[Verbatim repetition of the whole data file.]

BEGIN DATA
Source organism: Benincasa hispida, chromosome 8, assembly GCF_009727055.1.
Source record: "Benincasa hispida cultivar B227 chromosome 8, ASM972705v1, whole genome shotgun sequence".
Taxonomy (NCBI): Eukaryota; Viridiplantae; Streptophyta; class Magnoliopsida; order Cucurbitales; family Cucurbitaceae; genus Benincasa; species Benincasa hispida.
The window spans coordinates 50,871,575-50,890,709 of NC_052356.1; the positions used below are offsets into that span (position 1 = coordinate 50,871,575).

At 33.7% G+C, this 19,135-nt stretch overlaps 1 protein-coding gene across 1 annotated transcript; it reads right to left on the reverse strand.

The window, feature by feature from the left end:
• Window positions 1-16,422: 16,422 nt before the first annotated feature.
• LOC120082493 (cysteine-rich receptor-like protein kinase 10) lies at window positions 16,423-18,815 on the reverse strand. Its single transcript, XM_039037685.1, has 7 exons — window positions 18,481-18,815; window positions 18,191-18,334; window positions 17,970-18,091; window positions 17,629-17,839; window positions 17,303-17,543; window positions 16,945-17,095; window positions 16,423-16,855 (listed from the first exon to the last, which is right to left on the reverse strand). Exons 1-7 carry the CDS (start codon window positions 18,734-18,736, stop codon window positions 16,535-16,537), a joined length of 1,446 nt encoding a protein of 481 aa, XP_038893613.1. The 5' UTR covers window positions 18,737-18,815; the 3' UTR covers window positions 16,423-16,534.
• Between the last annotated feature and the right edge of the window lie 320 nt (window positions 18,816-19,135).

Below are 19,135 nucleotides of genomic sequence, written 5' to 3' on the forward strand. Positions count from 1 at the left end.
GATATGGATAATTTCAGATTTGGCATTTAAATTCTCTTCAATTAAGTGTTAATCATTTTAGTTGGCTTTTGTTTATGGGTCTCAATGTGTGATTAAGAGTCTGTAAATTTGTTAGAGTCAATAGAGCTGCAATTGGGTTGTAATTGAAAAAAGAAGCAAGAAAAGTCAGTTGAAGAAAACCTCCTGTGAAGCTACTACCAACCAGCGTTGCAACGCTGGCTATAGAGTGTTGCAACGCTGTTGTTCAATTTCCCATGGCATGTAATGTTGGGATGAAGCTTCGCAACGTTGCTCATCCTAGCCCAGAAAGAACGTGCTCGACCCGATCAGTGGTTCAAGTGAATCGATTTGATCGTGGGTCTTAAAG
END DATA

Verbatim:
Source organism: Benincasa hispida, chromosome 8, assembly GCF_009727055.1.
Source record: "Benincasa hispida cultivar B227 chromosome 8, ASM972705v1, whole genome shotgun sequence".
Taxonomy (NCBI): Eukaryota; Viridiplantae; Streptophyta; class Magnoliopsida; order Cucurbitales; family Cucurbitaceae; genus Benincasa; species Benincasa hispida.
The window spans coordinates 50,871,575-50,890,709 of NC_052356.1; the positions used below are offsets into that span (position 1 = coordinate 50,871,575).

At 33.7% G+C, this 19,135-nt stretch overlaps 1 protein-coding gene across 1 annotated transcript; it reads right to left on the reverse strand.

The window, feature by feature from the left end:
• Window positions 1-16,422: 16,422 nt before the first annotated feature.
• LOC120082493 (cysteine-rich receptor-like protein kinase 10) lies at window positions 16,423-18,815 on the reverse strand. Its single transcript, XM_039037685.1, has 7 exons — window positions 18,481-18,815; window positions 18,191-18,334; window positions 17,970-18,091; window positions 17,629-17,839; window positions 17,303-17,543; window positions 16,945-17,095; window positions 16,423-16,855 (listed from the first exon to the last, which is right to left on the reverse strand). Exons 1-7 carry the CDS (start codon window positions 18,734-18,736, stop codon window positions 16,535-16,537), a joined length of 1,446 nt encoding a protein of 481 aa, XP_038893613.1. The 5' UTR covers window positions 18,737-18,815; the 3' UTR covers window positions 16,423-16,534.
• Between the last annotated feature and the right edge of the window lie 320 nt (window positions 18,816-19,135).

Below are 19,135 nucleotides of genomic sequence, written 5' to 3' on the forward strand. Positions count from 1 at the left end.
GATATGGATAATTTCAGATTTGGCATTTAAATTCTCTTCAATTAAGTGTTAATCATTTTAGTTGGCTTTTGTTTATGGGTCTCAATGTGTGATTAAGAGTCTGTAAATTTGTTAGAGTCAATAGAGCTGCAATTGGGTTGTAATTGAAAAAAGAAGCAAGAAAAGTCAGTTGAAGAAAACCTCCTGTGAAGCTACTACCAACCAGCGTTGCAACGCTGGCTATAGAGTGTTGCAACGCTGTTGTTCAATTTCCCATGGCATGTAATGTTGGGATGAAGCTTCGCAACGTTGCTCATCCTAGCCCAGAAAGAACGTGCTCGACCCGATCAGTGGTTCAAGTGAATCGATTTGATCGTGGGTCTTAAAG